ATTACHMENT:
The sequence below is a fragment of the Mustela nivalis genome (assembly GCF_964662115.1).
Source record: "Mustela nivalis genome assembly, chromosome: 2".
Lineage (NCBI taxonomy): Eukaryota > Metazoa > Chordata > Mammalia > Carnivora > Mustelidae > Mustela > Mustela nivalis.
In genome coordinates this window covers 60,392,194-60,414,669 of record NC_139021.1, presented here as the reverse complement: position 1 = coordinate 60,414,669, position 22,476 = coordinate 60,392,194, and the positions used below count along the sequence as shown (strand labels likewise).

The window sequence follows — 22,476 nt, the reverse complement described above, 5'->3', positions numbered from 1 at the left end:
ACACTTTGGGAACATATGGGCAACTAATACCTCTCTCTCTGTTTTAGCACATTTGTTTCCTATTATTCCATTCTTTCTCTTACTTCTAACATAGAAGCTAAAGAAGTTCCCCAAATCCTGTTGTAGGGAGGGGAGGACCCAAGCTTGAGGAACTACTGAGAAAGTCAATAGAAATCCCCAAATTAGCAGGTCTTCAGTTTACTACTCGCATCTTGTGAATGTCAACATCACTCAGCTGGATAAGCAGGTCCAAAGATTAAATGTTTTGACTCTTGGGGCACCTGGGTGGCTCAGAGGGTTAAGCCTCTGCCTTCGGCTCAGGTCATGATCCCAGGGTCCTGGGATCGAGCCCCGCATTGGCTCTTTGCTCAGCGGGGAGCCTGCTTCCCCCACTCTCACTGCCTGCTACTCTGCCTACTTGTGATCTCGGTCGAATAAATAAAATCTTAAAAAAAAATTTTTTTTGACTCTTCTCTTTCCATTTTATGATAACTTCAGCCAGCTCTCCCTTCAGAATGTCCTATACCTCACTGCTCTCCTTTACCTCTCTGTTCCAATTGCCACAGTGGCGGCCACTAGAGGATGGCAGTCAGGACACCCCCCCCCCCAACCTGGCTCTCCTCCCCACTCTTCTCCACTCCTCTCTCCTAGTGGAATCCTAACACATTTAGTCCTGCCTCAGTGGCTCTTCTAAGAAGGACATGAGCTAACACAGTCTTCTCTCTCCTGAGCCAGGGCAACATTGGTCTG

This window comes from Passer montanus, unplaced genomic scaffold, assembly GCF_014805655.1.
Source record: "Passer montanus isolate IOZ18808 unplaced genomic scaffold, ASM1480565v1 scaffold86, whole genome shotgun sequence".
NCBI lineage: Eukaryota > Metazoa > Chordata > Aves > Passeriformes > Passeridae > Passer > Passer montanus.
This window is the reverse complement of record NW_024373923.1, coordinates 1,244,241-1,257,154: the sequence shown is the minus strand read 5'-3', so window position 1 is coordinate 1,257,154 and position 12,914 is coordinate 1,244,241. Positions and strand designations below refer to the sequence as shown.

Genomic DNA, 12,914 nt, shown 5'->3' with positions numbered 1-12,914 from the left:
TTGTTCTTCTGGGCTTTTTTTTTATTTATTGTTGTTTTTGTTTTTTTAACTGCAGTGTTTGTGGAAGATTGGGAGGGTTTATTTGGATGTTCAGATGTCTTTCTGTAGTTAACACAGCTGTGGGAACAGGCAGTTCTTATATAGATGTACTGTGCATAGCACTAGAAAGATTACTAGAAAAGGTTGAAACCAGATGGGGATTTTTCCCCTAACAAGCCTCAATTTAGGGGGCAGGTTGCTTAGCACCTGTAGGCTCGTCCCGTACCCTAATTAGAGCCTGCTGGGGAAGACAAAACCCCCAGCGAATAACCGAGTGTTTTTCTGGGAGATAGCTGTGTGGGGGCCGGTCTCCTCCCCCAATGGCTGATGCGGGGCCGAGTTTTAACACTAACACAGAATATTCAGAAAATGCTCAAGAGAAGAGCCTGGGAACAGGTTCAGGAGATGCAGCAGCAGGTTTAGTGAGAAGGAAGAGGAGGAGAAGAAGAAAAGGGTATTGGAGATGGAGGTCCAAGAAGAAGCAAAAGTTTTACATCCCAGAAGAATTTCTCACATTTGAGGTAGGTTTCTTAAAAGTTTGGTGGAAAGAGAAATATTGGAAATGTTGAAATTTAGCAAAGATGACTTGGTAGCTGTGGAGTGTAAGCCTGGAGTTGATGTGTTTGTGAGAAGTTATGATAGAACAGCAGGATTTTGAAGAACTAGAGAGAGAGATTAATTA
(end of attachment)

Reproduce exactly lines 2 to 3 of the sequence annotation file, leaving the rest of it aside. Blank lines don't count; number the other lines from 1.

Source record: "Mustela nivalis genome assembly, chromosome: 2".
Lineage (NCBI taxonomy): Eukaryota > Metazoa > Chordata > Mammalia > Carnivora > Mustelidae > Mustela > Mustela nivalis.